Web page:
4. My 7 year old daughter has started to realized how fortunate she is with travel and that with the proper planning, we can go anywhere. She has some school friends from Ethiopia and whenever we ask where she would like to go, that is her answer. Maybe an African Safari will be in the works for 2019.
    Also, I don’t think Ecto Cooler qualifies as a juice. I hope that and donuts wasnt part of your balanced breakfast. 🙂 If you throw in some bacon though, it would pass!

  5. I just challenged my 8 year old son to research 3 places in the US he wanted our family of 4 to visit. He came up with the places and all of the activities to do there. Then he set up a display for each location and a voting booth for each of us to do “secret ballot”. It was a pretty fun and educational way to plan our next trip. The family chose San Diego!!

  6. I remember loving helping out with our big trips when I was younger (Washington, DC & Disney). My son is nearing 5 and we ask him about what he wants to do on trips, often giving a few options. When I asked where he wanted to go for his birthday he said “First to pick up gramma, then to see trains [Steamtown]” which I thought was cute. I love the idea of going places they’ve learned about in school.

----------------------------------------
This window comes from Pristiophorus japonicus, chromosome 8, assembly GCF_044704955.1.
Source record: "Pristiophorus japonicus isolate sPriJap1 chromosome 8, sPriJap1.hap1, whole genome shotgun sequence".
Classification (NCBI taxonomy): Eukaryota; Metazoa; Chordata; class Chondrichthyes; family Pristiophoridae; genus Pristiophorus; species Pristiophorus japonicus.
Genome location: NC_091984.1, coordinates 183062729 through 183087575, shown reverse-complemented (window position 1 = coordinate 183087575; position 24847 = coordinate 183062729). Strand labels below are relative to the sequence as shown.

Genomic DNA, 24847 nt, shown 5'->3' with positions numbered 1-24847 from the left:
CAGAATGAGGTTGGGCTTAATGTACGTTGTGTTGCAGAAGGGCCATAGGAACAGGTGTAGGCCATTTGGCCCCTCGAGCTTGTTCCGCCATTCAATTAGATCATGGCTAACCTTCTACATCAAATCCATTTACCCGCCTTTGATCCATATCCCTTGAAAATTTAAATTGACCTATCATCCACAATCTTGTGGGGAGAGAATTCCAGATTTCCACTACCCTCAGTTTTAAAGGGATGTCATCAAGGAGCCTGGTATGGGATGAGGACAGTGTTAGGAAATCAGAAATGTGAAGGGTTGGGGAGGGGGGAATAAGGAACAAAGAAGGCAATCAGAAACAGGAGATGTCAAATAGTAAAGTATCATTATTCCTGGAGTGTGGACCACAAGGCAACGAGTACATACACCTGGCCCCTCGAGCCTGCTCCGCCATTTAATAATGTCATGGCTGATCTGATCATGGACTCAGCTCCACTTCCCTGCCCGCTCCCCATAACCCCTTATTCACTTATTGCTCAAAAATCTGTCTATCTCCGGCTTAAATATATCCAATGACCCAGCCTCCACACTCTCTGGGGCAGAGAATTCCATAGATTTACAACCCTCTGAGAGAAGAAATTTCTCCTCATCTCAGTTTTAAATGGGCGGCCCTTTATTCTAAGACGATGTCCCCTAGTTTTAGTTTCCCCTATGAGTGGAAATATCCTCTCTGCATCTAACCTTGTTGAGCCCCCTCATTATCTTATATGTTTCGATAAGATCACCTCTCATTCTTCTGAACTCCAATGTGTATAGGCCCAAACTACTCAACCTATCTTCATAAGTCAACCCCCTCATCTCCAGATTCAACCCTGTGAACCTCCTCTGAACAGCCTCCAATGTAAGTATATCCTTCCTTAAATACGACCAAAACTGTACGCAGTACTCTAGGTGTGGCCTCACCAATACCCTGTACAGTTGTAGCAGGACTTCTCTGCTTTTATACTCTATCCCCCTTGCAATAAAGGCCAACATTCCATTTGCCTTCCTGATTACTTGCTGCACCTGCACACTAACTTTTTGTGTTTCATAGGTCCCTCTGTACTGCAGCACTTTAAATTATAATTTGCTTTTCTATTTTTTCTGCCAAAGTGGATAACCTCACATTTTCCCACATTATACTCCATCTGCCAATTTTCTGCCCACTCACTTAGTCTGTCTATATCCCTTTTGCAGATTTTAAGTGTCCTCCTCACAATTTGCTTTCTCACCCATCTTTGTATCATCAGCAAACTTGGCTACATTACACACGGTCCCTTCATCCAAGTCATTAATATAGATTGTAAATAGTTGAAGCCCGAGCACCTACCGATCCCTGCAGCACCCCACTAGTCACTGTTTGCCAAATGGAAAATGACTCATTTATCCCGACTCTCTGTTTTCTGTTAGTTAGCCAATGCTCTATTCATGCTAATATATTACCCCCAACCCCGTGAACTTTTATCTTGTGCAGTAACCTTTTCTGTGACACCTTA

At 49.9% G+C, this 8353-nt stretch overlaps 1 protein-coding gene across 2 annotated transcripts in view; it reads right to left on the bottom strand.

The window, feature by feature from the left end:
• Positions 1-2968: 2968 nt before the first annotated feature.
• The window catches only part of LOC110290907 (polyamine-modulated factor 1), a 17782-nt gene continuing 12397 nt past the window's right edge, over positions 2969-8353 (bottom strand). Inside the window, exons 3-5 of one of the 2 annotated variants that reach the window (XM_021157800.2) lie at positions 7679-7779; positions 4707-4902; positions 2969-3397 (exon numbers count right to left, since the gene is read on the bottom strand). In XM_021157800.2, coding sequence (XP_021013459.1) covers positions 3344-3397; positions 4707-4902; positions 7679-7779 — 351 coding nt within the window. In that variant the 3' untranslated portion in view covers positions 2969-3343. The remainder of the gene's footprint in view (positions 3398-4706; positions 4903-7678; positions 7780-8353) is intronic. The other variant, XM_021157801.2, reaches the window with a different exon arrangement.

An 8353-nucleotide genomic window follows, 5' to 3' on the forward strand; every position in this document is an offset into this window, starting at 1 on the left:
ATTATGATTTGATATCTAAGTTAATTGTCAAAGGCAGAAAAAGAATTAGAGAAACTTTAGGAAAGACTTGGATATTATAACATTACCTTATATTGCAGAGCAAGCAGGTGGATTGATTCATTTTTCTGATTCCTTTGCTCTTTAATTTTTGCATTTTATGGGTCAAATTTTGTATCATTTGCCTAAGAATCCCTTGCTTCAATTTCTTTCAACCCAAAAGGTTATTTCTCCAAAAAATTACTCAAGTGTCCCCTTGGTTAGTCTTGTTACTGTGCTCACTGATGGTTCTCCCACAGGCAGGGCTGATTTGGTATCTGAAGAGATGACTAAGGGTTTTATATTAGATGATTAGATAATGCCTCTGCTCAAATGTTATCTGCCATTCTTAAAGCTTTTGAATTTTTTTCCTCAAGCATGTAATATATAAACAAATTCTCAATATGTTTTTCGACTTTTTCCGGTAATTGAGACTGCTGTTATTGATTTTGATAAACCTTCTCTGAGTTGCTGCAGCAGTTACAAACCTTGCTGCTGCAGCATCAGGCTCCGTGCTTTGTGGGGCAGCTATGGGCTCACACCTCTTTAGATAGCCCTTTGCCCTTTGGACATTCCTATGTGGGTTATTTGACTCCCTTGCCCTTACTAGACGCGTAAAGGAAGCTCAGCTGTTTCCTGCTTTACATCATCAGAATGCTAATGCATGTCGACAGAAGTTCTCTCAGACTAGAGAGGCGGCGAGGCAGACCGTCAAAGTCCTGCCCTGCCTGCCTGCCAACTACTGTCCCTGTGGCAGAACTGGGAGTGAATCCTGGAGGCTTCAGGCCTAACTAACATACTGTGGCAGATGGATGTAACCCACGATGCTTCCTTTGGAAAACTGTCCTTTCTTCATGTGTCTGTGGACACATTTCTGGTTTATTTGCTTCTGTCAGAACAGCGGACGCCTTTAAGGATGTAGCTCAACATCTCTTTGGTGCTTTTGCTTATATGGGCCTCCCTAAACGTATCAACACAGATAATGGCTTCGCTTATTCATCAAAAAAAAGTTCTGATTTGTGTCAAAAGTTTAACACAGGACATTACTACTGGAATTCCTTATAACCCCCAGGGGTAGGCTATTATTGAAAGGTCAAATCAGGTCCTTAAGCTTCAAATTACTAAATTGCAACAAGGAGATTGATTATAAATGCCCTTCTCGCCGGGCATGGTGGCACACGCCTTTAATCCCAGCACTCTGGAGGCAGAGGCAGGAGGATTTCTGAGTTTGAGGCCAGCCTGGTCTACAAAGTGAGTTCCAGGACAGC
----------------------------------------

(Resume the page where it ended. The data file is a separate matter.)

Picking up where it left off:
7. Our teenage son hasn’t shown much interest in trip planning yet, but he always happily goes wherever we tell him we’re going. While in Osaka, he spent every free moment at the Pokemon store. (He was 11.)

    As a ten year old, I remember improving on my parents’ choice of roads (suburban Boston to Central Long Island) and cutting our travel time significantly. In the five years we’d lived in the US, I voraciously read road maps and suggested the short cut. My parents were surprised that the route was much faster.

  8. I love it – I am trying to get my kids (8 and 5) more involved. Travel is so important and educational: it wasn’t until I visited Versailles as an adult and looked at the paintings on display that some of the lessons I had in high school on the French Revolution made sense, despite my history teacher’s best efforts to make the class engaging (as a teen, all I remember are her faux French accent and every student wanting to choose the guillotine as their class project!).